10A097 Privacy Rights by Jim Davies, 12/10/2010    

Someone suffered a raised eyebrow after reading the ZGBlog In Praise of Spies. Is not everyone entitled to privacy, he asked, even including governments?

Certainly, "everyone" is! - that is, every one. Every person. Let's check why.

Information about a human being is his property, exclusively. That's because everything pertaining to that person belongs only to him; he is his own self-owner, and that is the bedrock, undeniable premise or axiom underlying rational philosophy. It can be tested quite easily: if John does not by right own John, then someone else owns him, fully or in part - Bob, let's say. But in that case, how did Bob come to acquire those ownership rights? - for by the same alternate premise, Bob doesn't even own himself! Further: if Bob were to announce that he didn't own himself, he'd have no business making that announcement! - for he would not then be in rightful possession of his mind or mouth.

The axiom holds; for to try to refute it explicitly, one would have to accept it implicitly or else land in a hopeless, fatal contradiction. Therefore, everyone owns information about himself; privacy is his right. He may choose to give away (or sell!) some of it, but that's by his choice alone.

However, a government is not a person. It is not even a group of persons, associating by contract. It's quite hard to tell just what is is, in fact; it's an idea, a concept, "the forced absence of a market" is a good definition. There are people, often armed and uniformed, who say they represent "the government" but if we ask one to take us to the government they represent, he can only take us to other people also claiming to represent it. "It", itself, is a vacuum, and concepts and vacuums don't have self-ownership rights.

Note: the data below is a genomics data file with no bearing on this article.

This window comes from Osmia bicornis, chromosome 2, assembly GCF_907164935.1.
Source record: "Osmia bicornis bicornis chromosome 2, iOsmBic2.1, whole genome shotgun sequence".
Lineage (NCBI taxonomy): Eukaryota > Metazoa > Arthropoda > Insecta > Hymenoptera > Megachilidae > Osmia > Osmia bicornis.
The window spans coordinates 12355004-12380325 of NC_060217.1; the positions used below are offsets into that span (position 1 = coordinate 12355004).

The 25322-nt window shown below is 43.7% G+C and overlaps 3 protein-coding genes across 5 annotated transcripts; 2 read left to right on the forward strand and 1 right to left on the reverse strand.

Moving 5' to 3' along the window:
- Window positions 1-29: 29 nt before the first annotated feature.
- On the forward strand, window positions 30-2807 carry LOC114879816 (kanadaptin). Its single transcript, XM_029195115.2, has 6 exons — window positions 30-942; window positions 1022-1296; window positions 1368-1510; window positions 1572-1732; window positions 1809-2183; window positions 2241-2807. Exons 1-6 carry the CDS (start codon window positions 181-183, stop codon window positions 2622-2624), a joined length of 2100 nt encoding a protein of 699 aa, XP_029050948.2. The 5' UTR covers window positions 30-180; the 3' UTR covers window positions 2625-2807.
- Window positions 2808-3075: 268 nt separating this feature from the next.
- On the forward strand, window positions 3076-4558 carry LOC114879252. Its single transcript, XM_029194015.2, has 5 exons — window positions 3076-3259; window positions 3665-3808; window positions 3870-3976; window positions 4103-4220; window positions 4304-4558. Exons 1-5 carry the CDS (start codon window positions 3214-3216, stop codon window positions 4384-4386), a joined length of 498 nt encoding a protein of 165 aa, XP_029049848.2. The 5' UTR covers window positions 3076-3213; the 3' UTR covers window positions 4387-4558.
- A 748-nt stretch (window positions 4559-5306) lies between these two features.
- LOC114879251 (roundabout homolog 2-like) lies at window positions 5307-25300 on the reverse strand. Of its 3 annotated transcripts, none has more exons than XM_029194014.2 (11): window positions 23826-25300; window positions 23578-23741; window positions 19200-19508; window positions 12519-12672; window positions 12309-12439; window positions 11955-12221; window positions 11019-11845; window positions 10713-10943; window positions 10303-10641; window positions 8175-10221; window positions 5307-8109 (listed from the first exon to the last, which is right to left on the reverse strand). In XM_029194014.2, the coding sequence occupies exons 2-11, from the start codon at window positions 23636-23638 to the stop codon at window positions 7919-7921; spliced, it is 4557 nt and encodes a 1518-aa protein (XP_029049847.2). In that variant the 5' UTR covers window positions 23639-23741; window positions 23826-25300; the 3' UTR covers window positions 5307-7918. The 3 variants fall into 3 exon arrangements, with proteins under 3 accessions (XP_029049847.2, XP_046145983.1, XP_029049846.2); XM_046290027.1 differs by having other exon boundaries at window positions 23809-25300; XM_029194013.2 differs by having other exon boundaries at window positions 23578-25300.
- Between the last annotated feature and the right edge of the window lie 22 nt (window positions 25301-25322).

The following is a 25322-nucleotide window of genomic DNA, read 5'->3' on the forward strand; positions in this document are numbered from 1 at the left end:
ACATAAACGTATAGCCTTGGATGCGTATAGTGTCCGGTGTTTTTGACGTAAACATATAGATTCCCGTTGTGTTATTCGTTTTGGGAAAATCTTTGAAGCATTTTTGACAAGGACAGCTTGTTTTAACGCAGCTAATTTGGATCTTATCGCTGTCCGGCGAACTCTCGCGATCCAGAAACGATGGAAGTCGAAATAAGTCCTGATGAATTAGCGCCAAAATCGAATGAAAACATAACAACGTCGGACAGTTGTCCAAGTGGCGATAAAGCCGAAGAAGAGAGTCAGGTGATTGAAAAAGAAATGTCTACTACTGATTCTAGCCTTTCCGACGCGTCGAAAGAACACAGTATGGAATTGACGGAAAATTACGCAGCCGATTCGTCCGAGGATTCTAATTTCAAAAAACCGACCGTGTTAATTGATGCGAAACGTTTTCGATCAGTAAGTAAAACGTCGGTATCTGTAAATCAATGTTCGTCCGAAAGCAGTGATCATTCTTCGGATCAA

Therefore no, governments do not have a right to privacy - or to anything else. Those who currently try to defend the recently uncovered diplomatic deceptions on privacy grounds do not have a rational leg on which to stand; if government cannot conduct international diplomacy without assurance of confidentiality, if they cannot do business without trying to create secrets, we have an extra confirmation that governments ought not to exist at all.

No wonder they are so desperate to stop the current leaks. They are not just an embarrassment; this kind of thing gets people asking questions for which they have no answer. Just the kind we love to ask on the Zero Government Blog.

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